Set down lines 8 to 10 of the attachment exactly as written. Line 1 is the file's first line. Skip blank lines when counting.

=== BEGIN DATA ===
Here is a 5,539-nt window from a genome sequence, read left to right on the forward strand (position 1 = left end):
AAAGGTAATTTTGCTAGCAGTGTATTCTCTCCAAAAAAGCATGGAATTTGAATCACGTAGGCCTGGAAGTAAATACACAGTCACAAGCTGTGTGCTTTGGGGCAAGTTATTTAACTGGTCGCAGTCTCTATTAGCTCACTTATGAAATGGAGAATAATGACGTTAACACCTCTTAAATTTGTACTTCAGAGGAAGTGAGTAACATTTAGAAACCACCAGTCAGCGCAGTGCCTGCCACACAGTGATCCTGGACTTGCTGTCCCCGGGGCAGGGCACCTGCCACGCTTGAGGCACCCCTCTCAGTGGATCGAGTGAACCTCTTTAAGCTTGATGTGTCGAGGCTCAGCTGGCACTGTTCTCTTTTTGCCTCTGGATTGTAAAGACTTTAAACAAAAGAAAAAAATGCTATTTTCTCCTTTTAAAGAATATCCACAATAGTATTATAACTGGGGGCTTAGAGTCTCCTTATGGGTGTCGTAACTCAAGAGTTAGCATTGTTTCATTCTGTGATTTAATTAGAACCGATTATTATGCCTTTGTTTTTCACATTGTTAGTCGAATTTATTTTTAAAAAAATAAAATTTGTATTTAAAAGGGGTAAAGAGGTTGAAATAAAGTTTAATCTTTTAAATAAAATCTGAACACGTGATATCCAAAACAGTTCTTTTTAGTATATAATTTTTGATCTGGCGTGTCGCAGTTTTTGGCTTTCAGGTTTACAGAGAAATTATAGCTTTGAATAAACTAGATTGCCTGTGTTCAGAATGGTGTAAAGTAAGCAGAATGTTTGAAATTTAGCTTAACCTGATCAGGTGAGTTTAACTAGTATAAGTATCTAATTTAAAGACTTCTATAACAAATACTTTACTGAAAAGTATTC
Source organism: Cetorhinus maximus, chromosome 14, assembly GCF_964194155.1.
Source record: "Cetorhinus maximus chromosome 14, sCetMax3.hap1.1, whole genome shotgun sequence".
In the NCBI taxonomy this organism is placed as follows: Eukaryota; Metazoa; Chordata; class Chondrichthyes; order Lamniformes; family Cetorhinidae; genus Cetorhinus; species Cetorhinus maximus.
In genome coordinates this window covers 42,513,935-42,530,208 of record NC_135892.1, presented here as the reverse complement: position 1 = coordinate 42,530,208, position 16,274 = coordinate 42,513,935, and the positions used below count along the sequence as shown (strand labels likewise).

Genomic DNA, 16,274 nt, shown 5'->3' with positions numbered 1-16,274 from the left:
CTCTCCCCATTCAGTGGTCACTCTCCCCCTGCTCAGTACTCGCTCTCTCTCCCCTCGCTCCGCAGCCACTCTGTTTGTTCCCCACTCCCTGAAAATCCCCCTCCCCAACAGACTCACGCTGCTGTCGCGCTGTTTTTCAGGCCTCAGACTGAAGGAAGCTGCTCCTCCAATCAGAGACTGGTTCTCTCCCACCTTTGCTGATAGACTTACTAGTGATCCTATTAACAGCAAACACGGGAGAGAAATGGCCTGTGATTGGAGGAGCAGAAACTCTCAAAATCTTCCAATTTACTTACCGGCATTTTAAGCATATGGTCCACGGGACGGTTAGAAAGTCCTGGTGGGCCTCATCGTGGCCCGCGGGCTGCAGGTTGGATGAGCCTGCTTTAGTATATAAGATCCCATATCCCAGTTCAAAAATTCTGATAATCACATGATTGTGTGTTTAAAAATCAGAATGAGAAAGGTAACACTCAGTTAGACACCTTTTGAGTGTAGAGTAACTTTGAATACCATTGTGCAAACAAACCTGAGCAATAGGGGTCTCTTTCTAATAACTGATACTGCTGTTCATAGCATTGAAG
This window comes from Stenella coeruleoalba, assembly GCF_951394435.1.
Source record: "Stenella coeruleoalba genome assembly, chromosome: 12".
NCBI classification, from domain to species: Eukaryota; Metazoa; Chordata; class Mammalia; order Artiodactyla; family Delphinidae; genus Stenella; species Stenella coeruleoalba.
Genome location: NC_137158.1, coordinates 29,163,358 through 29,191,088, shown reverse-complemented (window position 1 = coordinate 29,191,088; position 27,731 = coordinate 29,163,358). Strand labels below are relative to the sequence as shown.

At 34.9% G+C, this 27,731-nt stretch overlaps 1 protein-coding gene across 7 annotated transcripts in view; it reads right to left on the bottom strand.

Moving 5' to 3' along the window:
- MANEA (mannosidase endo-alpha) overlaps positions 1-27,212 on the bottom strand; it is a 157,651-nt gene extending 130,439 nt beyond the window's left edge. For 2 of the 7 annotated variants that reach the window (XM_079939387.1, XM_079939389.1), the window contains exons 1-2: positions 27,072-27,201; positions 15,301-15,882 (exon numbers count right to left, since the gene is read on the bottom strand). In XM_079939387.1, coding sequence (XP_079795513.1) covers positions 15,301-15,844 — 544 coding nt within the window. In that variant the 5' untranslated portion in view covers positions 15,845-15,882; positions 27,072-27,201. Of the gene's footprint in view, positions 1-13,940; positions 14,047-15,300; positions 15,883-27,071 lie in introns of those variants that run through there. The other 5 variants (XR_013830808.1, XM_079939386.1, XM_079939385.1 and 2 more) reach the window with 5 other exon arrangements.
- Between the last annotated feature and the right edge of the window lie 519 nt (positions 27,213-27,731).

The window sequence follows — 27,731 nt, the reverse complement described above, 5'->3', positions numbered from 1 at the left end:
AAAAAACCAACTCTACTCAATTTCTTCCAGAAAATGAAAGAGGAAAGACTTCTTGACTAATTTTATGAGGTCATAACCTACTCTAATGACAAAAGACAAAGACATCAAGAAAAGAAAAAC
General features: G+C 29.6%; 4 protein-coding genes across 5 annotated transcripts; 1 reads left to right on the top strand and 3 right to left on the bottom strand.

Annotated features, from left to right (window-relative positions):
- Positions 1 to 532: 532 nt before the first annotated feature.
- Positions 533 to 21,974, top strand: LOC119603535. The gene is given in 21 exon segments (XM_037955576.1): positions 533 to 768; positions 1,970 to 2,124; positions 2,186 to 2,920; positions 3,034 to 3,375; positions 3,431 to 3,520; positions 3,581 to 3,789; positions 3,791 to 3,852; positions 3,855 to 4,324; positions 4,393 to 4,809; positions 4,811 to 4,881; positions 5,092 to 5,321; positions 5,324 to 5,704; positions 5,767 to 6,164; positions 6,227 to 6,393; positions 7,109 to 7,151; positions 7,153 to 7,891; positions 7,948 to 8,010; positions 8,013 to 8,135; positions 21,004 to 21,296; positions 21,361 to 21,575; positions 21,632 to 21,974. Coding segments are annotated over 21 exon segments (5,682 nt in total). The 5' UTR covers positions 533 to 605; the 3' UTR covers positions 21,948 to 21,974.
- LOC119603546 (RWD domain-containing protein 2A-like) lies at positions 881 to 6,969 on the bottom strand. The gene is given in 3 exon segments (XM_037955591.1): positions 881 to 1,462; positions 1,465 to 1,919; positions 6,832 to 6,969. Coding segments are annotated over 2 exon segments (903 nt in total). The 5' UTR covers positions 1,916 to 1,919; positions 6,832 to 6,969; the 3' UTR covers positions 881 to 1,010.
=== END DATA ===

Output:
CTCTCCCCATTCAGTGGTCACTCTCCCCCTGCTCAGTACTCGCTCTCTCTCCCCTCGCTCCGCAGCCACTCTGTTTGTTCCCCACTCCCTGAAAATCCCCCTCCCCAACAGACTCACGCTGCTGTCGCGCTGTTTTTCAGGCCTCAGACTGAAGGAAGCTGCTCCTCCAATCAGAGACTGGTTCTCTCCCACCTTTGCTGATAGACTTACTAGTGATCCTATTAACAGCAAACACGGGAGAGAAATGGCCTGTGATTGGAGGAGCAGAAACTCTCAAAATCTTCCAATTTACTTACCGGCATTTTAAGCATATGGTCCACGGGACGGTTAGAAAGTCCTGGTGGGCCTCATCGTGGCCCGCGGGCTGCAGGTTGGATGAGCCTGCTTTAGTATATAAGATCCCATATCCCAGTTCAAAAATTCTGATAATCACATGATTGTGTGTTTAAAAATCAGAATGAGAAAGGTAACACTCAGTTAGACACCTTTTGAGTGTAGAGTAACTTTGAATACCATTGTGCAAACAAACCTGAGCAATAGGGGTCTCTTTCTAATAACTGATACTGCTGTTCATAGCATTGAAG
This window comes from Stenella coeruleoalba, assembly GCF_951394435.1.
Source record: "Stenella coeruleoalba genome assembly, chromosome: 12".